HTTP referer (originally a misspelling of referrer) is an HTTP header field that identifies the address of the webpage (i.e. the URI or IRI) that linked to the resource being requested. By checking the referer, the new webpage can see where the request originated.
In the most common situation this means that when a user clicks a hyperlink in a web browser, the browser sends a request to the server holding the destination webpage. The request includes the referer field, which indicates the last page the user was on (the one where they clicked the link).
When visiting a webpage, the referrer or referring page is the URL of the previous webpage from which a link was followed.
More generally, a referer is the URL of a previous item which led to this request. The referer for an image, for example, is generally the HTML page on which it is to be displayed. The referer field is an optional part of the HTTP request sent by the web browser to the web server.
Many websites log referers as part of their attempt to track their users. Most web log analysis software can process this information. Because referer information can violate privacy, some web browsers allow the user to disable the sending of referer information. Some proxy and firewall software will also filter out referer information, to avoid leaking the location of non-public websites. This can, in turn, cause problems: some web servers block parts of their website to web browsers that do not send the right referer information, in an attempt to prevent deep linking or unauthorised use of images (bandwidth theft). Some proxy software has the ability to give the top-level address of the target website as the referer, which usually prevents these problems while still not divulging the user’s last-visited website.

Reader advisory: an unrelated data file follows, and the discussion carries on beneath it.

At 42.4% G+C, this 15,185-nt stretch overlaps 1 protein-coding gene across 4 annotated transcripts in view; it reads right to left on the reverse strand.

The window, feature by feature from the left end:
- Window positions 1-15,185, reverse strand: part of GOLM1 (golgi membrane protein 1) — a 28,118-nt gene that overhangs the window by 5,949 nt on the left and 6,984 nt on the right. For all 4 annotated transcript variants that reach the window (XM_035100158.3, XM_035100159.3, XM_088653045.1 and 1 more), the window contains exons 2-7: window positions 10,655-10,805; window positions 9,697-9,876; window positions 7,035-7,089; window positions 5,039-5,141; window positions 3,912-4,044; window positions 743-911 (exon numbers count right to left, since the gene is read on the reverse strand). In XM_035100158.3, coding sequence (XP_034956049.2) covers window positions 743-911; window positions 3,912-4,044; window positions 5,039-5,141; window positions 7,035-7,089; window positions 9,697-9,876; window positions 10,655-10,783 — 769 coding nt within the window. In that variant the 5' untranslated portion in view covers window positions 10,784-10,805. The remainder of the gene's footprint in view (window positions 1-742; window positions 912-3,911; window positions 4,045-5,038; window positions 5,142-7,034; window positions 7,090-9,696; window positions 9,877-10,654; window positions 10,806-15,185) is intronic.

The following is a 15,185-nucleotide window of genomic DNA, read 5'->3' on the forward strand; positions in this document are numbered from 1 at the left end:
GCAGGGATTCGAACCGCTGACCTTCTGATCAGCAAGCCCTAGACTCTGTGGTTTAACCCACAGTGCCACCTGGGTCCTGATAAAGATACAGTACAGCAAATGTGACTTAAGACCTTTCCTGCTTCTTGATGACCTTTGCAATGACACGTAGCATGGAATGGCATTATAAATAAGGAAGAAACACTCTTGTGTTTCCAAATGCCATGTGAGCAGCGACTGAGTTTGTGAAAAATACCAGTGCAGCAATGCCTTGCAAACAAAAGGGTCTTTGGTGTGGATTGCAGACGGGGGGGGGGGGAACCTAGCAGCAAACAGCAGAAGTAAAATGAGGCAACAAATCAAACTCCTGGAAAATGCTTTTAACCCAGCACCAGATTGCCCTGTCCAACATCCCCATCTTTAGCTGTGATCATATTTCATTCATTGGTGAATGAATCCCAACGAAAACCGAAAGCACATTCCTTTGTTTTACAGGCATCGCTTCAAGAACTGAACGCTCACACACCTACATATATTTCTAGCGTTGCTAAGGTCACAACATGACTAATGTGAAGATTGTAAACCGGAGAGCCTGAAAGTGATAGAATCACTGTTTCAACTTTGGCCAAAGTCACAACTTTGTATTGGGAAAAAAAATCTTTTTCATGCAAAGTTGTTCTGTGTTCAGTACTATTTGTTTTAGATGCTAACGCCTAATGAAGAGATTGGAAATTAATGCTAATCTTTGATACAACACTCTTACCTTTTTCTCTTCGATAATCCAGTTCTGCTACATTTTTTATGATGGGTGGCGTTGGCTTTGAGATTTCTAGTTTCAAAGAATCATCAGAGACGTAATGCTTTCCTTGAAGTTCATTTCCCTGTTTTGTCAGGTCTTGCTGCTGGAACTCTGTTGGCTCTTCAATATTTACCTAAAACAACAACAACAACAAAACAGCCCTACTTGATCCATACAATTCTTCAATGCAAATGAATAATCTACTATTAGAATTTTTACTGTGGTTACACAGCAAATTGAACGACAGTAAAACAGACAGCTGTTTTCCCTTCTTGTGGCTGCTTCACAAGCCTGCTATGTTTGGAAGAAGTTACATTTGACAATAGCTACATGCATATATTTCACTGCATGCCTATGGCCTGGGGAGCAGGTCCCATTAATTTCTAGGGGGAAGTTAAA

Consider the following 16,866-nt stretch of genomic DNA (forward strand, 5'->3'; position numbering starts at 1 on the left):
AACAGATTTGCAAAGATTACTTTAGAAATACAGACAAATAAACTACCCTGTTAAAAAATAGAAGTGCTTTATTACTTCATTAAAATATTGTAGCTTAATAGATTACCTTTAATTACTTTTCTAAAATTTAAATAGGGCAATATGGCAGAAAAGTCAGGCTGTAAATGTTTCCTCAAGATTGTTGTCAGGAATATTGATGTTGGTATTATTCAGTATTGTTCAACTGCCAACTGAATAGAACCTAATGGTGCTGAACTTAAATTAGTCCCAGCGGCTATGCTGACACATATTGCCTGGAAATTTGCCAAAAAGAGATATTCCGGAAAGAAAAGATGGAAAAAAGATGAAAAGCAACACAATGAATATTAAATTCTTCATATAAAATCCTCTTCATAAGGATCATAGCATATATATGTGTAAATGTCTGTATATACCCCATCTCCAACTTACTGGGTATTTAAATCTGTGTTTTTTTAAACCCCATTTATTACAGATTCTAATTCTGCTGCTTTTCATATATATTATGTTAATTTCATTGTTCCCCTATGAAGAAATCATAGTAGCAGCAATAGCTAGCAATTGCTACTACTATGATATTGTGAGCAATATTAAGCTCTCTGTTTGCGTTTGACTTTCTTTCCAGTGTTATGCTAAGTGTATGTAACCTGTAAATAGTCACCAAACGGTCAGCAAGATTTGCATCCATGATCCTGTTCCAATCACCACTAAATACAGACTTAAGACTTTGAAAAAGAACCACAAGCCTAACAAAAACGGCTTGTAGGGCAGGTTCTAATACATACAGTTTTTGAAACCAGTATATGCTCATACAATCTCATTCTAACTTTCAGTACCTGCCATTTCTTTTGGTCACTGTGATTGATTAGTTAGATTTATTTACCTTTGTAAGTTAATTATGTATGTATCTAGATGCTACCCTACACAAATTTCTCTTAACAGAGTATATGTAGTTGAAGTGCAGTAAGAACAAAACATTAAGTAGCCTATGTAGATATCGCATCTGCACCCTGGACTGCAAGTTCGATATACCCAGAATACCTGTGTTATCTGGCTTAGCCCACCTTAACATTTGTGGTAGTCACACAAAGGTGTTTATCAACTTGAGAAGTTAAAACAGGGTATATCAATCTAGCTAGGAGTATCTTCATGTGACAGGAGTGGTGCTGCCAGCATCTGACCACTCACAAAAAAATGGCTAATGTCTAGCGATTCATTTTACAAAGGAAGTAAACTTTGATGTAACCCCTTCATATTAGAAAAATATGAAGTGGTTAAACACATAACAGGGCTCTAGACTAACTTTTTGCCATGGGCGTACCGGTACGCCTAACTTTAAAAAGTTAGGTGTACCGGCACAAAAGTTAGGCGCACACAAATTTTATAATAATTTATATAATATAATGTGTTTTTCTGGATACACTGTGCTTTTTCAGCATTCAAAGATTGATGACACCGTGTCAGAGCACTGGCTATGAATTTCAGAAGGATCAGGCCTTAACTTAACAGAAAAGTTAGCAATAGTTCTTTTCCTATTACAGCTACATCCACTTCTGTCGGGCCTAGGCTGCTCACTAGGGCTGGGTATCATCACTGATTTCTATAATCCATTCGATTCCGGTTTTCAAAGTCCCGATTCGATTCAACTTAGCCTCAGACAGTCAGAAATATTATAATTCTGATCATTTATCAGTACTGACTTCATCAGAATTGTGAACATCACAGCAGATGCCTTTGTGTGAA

Recently many blogs have started publishing referer information in order to link back to people who are linking to them, and hence broaden the conversation. This has led, in turn, to the rise of referer spam: the sending of fake referer information in order to popularize the spammer’s website.
Many pornographic paysites use referer information to secure their websites. Only web browsers arriving from a small set of approved (login) pages are given access; this facilitates the sharing of materials among a group of cooperating paysites. Referer spoofing is often used to gain free access to these paysites.